Occupy Movement Faces Arrests, Aims at Verizon and Foreclosures

Occupy Wall Street and the Communications Workers rallied against runaway corporate power at New York’s Verizon headquarters, while Detroiters marched on Bank of America and Occupy Oakland and Chicago braved mass arrests. Photo: CWA.

While Occupy Wall Street and the Communications Workers rallied against runaway corporate power at New York’s Verizon headquarters Friday, Occupy Detroit marched from the downtown park it calls home to Bank of America.

Occupy Oakland faced police firing rubber bullets, stun grenades, and tear gas into their encampment before dawn Monday.

“I just can’t believe the hypocrisy of it,” said Stan Woods, an unemployed warehouse worker and member of Longshore and Warehouse (ILWU) Local 6.

Woods said that Sharon Cornu, a former director of the Alameda Central Labor Council and current chief of staff for Oakland Mayor Jean Quan, gave police the OK for the raid. After 75 arrests and the destruction of their encampment, protesters promised to reconverge.

In Chicago, 134 Occupy activists were arrested Sunday when they refused to leave a downtown park. They were held in custody for up to 19 hours, a punishment that Steven Ashby—a labor professor and arrestee—says was inflicted by the Democratic mayor in an effort to break the spirits of the protesters.

“The movement will go on. It will grow,” Ashby said. “Intimidation tactics only make people more determined to fight. The occupation is not leaving.”


Hundreds demanded an end to foreclosures in Michigan, filtering onto a downtown arterial at noon, chanting, “From New York to LA, occupy the USA.”

Michigan ranked seventh in the United States for foreclosures in 2010. One out of every 33 homes received a foreclosure notice that year.

The roughly 200 protesters turned the corner to find a contingent of Auto Worker and other union and community supporters in a solidarity rally already under way.

Rank and filers came from the State and Municipal Employees, Teamsters, and Teachers (AFT) unions, bolstered by a big turnout of UAW officials and ranks. Within a half hour, the rally had outgrown the sidewalk and spilled into the adjacent street. Police were ready with metal barricades to contain the demonstrators in a small section of the street.

“The banks got the bailout, we got the shaft. The UAW is out to support working class people, whoever you are,” said a Chrysler factory worker.

Ed Rowe, pastor at Central United Methodist Church declared through a bullhorn, “If you’re going to a house of worship and people aren’t out in the streets with you, what are you doing there?” He called on people to mobilize their communities of faith.

Linda Jackson, a Detroit teacher retiree, said she came out to protest the bank because of the effect foreclosures have on schools. “How can you concentrate on what you’re doing if you’re afraid you’ll be out on the street?” she asked. “Students are facing the same challenges.”



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As the protest grew, police were unable to halt a march of about 150 that broke away and roamed the Greektown area, which features many casinos. No arrests were made.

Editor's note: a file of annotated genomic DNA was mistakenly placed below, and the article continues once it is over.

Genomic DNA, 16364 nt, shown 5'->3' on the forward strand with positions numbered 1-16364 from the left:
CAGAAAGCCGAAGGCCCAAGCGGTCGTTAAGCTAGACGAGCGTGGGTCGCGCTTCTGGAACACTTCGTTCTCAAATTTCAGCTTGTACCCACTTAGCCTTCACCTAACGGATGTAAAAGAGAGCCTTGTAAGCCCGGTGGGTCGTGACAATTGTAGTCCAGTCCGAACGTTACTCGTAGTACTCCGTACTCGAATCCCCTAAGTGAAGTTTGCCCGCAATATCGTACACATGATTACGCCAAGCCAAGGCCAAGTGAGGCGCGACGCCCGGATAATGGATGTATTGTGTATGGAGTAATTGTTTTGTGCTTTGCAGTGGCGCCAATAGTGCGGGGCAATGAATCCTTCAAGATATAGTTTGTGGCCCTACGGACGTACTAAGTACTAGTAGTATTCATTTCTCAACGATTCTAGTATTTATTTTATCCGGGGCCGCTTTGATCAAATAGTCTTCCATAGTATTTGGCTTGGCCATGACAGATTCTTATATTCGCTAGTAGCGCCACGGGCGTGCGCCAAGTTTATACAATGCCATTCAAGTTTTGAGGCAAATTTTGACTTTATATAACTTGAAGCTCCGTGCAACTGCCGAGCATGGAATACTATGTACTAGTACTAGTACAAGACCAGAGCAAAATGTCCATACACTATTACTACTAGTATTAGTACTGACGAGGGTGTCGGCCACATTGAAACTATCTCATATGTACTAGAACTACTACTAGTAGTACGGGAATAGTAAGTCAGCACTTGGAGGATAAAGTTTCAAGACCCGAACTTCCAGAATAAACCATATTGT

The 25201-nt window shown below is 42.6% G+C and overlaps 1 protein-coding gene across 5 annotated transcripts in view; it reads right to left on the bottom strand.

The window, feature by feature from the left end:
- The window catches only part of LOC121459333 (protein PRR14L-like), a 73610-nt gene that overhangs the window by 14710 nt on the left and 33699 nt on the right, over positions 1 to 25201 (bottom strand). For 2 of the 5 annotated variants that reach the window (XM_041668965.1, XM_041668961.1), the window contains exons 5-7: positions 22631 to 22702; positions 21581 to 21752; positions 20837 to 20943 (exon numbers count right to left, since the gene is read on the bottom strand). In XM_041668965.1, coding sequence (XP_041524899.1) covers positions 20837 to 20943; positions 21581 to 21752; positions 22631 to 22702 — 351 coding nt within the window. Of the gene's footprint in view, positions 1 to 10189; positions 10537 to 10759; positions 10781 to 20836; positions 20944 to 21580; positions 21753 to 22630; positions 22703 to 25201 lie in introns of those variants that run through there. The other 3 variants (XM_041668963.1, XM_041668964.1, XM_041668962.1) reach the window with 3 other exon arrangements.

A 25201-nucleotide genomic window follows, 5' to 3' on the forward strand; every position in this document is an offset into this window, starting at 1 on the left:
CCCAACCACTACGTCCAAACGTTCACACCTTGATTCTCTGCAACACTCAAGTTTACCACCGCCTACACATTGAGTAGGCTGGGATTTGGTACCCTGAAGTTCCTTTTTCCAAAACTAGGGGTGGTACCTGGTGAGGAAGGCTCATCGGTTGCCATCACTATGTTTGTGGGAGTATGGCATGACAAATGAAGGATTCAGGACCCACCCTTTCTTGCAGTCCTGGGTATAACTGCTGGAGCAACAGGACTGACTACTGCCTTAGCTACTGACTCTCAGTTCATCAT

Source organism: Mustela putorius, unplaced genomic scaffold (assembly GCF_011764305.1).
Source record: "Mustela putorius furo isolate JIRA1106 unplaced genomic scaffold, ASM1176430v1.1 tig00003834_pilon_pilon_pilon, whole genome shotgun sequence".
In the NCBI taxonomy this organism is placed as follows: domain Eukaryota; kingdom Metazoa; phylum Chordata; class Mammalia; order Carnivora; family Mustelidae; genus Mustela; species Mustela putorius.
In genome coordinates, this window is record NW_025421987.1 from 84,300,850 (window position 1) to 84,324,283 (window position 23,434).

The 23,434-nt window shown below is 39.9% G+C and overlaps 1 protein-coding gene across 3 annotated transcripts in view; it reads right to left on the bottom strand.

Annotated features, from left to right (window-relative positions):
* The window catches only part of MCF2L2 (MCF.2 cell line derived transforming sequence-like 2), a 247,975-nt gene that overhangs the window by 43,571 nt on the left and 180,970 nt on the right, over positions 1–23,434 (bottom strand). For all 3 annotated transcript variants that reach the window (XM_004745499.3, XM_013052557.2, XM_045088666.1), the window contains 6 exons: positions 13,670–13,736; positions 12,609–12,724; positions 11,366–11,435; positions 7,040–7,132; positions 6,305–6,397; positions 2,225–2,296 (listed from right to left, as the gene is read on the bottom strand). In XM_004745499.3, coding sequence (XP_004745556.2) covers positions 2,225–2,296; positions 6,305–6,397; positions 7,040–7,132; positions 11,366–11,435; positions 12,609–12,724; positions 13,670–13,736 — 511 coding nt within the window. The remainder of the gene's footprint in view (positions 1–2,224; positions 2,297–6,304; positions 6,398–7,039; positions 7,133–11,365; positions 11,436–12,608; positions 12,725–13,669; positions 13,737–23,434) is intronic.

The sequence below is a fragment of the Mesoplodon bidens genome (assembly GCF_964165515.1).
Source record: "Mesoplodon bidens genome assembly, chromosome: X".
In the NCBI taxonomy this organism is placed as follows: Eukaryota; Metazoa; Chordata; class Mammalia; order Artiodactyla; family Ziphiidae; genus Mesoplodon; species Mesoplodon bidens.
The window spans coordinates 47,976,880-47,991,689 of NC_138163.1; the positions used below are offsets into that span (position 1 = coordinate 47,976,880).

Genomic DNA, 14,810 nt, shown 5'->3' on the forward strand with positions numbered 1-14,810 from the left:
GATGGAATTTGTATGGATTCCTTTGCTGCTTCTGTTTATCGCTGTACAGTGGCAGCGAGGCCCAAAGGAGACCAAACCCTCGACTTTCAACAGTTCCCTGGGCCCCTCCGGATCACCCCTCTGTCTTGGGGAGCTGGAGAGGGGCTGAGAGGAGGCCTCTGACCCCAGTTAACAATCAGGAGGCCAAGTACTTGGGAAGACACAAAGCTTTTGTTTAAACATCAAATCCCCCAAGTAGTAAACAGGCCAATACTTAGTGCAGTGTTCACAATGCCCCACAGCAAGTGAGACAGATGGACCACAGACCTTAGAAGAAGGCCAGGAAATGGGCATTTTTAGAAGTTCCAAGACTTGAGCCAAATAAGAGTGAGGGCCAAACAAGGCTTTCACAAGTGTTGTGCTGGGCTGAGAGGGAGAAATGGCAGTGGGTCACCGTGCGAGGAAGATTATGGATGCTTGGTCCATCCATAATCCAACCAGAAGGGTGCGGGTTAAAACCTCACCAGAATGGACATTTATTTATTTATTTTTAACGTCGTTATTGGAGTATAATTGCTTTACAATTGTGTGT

“People are so afraid, usually,” said Jasmine Geary, a publicist and member of the Occupy Detroit media team. “But everybody’s got each other’s backs today.”

The protesters, singing and chanting along the way, called for restraints on the biggest casino of all—back on Wall Street.


Chanting “we are the 99 percent,” several hundred Occupy Wall Street protesters joined hundreds of CWA members to march through lower Manhattan.

“Everybody is scared, except the people at the top of the heap,” said one participant, in a video CWA released. “To me, that’s what the Occupy Wall Street thing is about. It isn’t just a few young people. Everybody’s scared. I’m a retired guy, and I’m afraid they’re going to take away my health benefits.”

The Communication Workers said they had defeated a third of the immensely profitable company’s giveback demands in bargaining since an August strike, but announced in October that major concessions remained.

CWA told members that Verizon still insists on greatly increasing health care costs for current workers and retirees, and wants to destroy pensions, job security, and limits on transfers and contracting out.

Local officials warned 45,000 members to prepare for another strike as top officers urged them to flyer at wireless stores, asking customers not to upgrade to the newest iPhone until Verizon settles a fair contract.

“Workers have been treated like dirt for too long, and especially at Verizon,” said another marcher. “Our CEO must feel like we’re expendable.”

Solidarity runs both ways. Noting that Occupy Wall Street protesters have joined their pickets repeatedly, 20 Verizon workers spent Friday night in the park with them.

“I’ll sleep in the park, I’ll sleep in the snow, I’ll sleep in the rain,” said Ken Spatta, a CWA Local 1101 member. “I’ll sleep in the gutter, because without the labor movement this country is finished.”

Eduardo Soriano-Castillo and Mischa Gaus contributed to this article.